The story, which captured national attention for weeks,
ended like most stories of greed. The characters self-destructed, and the pot
of gold vanished. Joseph Conrad suggests to us that "the belief in the
supernatural source of evil is not necessary. Men alone are quite capable of
every wickedness." Jesus confronts an Evil Spirit in today’s Gospel.
7) "My fellow convicts."
Soon after Al Smith was elected to
his first term as governor of New York, he made an inspection tour of the state
prison, "Sing Sing." After Smith had toured the plant, the warden
explained that prison morale was low and he asked the governor to speak some
encouraging word to the inmates. Smith agreed and, characteristically, began by
saying, "My fellow citizens." Then he remembered that when one goes
to state's prison he loses his citizenship. Nervously, he tried again. "My
fellow convicts," he said. But that didn't sound quite right. Embarrassed
almost beyond words, Smith then said, "Well, anyhow, I'm glad to see so
many of you here." Despite his good intention, the governor did little to
uplift prison morale that day. After his unfortunate choice of words in
greeting the inmates, everything else was downhill. He did not know how to use
his authority and give a message boosting the morale of the prisoners. By way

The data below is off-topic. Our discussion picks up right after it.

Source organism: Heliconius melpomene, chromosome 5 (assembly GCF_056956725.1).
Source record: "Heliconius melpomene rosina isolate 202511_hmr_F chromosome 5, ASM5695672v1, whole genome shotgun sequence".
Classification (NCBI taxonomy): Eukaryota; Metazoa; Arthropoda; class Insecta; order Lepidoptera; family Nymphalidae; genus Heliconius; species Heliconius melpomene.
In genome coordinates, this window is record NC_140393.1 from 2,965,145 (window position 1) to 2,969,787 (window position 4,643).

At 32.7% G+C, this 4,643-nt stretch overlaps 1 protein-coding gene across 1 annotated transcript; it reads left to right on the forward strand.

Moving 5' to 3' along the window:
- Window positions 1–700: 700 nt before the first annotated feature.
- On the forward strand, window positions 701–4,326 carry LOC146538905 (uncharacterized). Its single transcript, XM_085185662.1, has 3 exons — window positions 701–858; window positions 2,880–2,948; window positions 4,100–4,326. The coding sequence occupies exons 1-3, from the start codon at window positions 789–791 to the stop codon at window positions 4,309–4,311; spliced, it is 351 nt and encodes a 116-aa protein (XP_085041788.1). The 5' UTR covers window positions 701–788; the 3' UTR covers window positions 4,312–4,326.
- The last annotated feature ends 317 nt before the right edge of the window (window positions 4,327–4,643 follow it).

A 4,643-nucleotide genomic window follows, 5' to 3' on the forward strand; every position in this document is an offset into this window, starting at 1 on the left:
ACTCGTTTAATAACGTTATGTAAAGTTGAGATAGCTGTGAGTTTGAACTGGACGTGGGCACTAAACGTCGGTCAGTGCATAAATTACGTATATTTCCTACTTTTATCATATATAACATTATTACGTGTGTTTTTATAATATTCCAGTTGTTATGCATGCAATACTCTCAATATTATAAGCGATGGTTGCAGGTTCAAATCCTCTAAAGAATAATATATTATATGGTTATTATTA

of contrast, in today's Gospel episode, Jesus teaches in the synagogue with
authority impressing his listeners and uses his Divine power for liberating
people from demoniac possession by a single command, “Quiet, come out of him.”



8) It's a sad story.


We see good people addicted to alcohol, addicted to drugs, addicted to all
kinds of inappropriate, often destructive behaviors, and with good reason we
ask, "What got into them? Surely, they knew better. Why did they let this
happen?"  In Jesus' time they might have answered it this way,
"They were possessed by a demon." How many of you, sports fans
remember the name Mickey Mantle? When Mickey Mantle played for the New York
Yankees, many fans and sports writers predicted that he would be the best ever
to play the game of baseball.  He demonstrated spectacular talent and
athleticism from a young age.  He was voted the Most Valuable Player of
the American League three times, and set numerous records that still stand
today.  But even Mantle will admit that he never lived up to his
potential.  Mantle became addicted to alcohol during his second season in
the big leagues.  He did such a good job of hiding his problem that his
coaches and teammates never suspected anything. Mantle continued to battle his
addiction until he turned sixty-three when he finally went public with his
secret.  He went into treatment and gave up booze.  Sadly, years of
alcohol abuse had destroyed Mickey Mantle's body.  He died a few months